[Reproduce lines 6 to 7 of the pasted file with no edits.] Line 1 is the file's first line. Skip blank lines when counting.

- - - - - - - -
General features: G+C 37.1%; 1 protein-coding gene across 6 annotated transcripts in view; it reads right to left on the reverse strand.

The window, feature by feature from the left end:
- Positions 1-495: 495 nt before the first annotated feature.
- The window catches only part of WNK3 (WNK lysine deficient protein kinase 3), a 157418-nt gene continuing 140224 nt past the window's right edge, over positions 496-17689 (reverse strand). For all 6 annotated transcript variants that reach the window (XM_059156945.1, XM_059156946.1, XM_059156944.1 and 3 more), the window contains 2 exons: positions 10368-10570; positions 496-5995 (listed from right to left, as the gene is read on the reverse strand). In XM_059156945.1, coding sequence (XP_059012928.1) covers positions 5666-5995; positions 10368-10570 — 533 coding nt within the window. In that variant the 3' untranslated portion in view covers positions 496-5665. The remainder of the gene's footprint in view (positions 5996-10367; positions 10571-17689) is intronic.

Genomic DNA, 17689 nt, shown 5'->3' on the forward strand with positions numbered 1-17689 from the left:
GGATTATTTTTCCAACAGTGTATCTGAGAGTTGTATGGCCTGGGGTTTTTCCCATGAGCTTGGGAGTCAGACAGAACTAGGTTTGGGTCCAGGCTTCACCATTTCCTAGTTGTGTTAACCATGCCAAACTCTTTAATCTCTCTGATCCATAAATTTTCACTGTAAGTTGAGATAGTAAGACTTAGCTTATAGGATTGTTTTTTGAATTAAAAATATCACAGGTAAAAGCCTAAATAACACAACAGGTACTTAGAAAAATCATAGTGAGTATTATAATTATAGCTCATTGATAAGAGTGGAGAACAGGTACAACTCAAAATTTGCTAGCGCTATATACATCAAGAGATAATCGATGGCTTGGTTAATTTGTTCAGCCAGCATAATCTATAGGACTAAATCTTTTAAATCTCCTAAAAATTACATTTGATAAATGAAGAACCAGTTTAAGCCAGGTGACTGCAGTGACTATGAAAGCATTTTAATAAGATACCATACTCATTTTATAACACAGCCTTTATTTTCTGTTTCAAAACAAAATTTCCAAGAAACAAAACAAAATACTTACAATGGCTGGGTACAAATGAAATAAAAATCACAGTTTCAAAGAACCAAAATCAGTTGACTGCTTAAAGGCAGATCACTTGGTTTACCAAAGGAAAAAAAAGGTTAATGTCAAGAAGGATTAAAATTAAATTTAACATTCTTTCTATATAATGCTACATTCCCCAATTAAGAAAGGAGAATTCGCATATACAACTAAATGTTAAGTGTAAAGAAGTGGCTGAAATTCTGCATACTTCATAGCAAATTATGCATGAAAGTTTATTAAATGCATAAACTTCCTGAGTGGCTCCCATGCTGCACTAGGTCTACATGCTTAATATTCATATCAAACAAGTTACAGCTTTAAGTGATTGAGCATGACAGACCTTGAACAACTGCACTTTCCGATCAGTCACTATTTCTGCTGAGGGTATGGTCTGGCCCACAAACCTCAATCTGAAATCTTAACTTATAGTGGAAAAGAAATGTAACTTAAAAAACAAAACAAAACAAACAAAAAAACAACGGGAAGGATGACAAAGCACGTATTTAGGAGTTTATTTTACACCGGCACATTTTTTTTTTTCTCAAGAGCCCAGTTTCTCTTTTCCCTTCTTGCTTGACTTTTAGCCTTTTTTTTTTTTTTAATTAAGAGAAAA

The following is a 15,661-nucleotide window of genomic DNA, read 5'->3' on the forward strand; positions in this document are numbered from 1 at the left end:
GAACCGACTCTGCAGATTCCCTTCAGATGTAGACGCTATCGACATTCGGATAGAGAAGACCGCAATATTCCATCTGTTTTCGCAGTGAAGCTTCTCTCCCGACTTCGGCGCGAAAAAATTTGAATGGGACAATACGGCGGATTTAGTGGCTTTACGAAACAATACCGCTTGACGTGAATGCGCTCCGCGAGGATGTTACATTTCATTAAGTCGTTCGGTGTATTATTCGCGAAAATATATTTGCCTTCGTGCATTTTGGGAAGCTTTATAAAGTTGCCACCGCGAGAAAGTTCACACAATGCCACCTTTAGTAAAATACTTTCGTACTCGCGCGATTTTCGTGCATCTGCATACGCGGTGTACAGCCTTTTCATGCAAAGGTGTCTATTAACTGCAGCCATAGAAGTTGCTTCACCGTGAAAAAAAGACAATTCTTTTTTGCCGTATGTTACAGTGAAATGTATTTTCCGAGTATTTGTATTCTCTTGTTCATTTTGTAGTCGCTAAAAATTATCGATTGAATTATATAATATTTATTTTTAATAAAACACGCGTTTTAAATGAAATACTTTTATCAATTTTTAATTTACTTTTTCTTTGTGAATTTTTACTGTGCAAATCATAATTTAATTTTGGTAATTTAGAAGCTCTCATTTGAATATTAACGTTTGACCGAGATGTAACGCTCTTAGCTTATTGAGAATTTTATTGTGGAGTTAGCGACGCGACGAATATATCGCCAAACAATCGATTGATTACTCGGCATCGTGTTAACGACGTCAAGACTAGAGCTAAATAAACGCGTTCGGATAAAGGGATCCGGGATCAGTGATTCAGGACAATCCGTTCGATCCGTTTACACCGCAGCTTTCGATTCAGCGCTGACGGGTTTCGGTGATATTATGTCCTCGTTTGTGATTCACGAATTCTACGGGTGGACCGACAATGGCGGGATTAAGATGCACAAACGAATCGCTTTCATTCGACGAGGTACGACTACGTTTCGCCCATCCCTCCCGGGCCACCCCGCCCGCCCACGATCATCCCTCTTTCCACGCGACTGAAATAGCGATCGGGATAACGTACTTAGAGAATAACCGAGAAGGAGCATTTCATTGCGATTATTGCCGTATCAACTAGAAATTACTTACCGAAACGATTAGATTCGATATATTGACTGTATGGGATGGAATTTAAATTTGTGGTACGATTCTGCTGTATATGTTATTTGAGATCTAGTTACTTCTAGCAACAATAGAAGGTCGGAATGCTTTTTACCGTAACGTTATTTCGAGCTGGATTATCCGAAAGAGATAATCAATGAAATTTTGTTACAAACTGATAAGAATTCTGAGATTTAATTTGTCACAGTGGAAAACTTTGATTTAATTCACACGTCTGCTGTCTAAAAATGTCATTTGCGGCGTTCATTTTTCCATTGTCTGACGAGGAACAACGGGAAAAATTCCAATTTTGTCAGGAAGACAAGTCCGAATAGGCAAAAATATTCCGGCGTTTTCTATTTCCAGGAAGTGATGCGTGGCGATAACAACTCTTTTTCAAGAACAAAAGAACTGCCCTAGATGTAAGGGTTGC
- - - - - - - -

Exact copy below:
GGATTATTTTTCCAACAGTGTATCTGAGAGTTGTATGGCCTGGGGTTTTTCCCATGAGCTTGGGAGTCAGACAGAACTAGGTTTGGGTCCAGGCTTCACCATTTCCTAGTTGTGTTAACCATGCCAAACTCTTTAATCTCTCTGATCCATAAATTTTCACTGTAAGTTGAGATAGTAAGACTTAGCTTATAGGATTGTTTTTTGAATTAAAAATATCACAGGTAAAAGCCTAAATAACACAACAGGTACTTAGAAAAATCATAGTGAGTATTATAATTATAGCTCATTGATAAGAGTGGAGAACAGGTACAACTCAAAATTTGCTAGCGCTATATACATCAAGAGATAATCGATGGCTTGGTTAATTTGTTCAGCCAGCATAATCTATAGGACTAAATCTTTTAAATCTCCTAAAAATTACATTTGATAAATGAAGAACCAGTTTAAGCCAGGTGACTGCAGTGACTATGAAAGCATTTTAATAAGATACCATACTCATTTTATAACACAGCCTTTATTTTCTGTTTCAAAACAAAATTTCCAAGAAACAAAACAAAATACTTACAATGGCTGGGTACAAATGAAATAAAAATCACAGTTTCAAAGAACCAAAATCAGTTGACTGCTTAAAGGCAGATCACTTGGTTTACCAAAGGAAAAAAAAGGTTAATGTCAAGAAGGATTAAAATTAAATTTAACATTCTTTCTATATAATGCTACATTCCCCAATTAAGAAAGGAGAATTCGCATATACAACTAAATGTTAAGTGTAAAGAAGTGGCTGAAATTCTGCATACTTCATAGCAAATTATGCATGAAAGTTTATTAAATGCATAAACTTCCTGAGTGGCTCCCATGCTGCACTAGGTCTACATGCTTAATATTCATATCAAACAAGTTACAGCTTTAAGTGATTGAGCATGACAGACCTTGAACAACTGCACTTTCCGATCAGTCACTATTTCTGCTGAGGGTATGGTCTGGCCCACAAACCTCAATCTGAAATCTTAACTTATAGTGGAAAAGAAATGTAACTTAAAAAACAAAACAAAACAAACAAAAAAACAACGGGAAGGATGACAAAGCACGTATTTAGGAGTTTATTTTACACCGGCACATTTTTTTTTTTCTCAAGAGCCCAGTTTCTCTTTTCCCTTCTTGCTTGACTTTTAGCCTTTTTTTTTTTTTTAATTAAGAGAAAA

The following is a 15,661-nucleotide window of genomic DNA, read 5'->3' on the forward strand; positions in this document are numbered from 1 at the left end: